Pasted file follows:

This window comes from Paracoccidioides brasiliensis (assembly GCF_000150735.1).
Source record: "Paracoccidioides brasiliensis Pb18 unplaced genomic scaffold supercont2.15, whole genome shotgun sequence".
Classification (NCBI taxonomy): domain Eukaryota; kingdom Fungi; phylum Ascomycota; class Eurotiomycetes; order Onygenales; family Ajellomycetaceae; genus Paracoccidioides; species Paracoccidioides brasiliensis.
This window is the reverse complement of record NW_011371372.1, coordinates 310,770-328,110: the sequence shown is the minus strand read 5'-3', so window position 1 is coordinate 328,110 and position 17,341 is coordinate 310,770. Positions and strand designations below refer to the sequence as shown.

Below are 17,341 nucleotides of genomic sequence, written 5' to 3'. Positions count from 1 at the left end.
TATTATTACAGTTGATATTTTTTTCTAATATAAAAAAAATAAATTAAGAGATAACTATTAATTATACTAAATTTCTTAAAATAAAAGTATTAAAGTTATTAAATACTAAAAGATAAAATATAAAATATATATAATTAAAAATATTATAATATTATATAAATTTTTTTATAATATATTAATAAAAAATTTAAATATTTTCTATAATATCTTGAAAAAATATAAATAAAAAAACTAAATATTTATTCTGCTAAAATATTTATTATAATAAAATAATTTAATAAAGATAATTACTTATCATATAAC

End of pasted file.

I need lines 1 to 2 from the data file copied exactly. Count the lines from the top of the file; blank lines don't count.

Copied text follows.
This window comes from Paracoccidioides brasiliensis (assembly GCF_000150735.1).
Source record: "Paracoccidioides brasiliensis Pb18 unplaced genomic scaffold supercont2.15, whole genome shotgun sequence".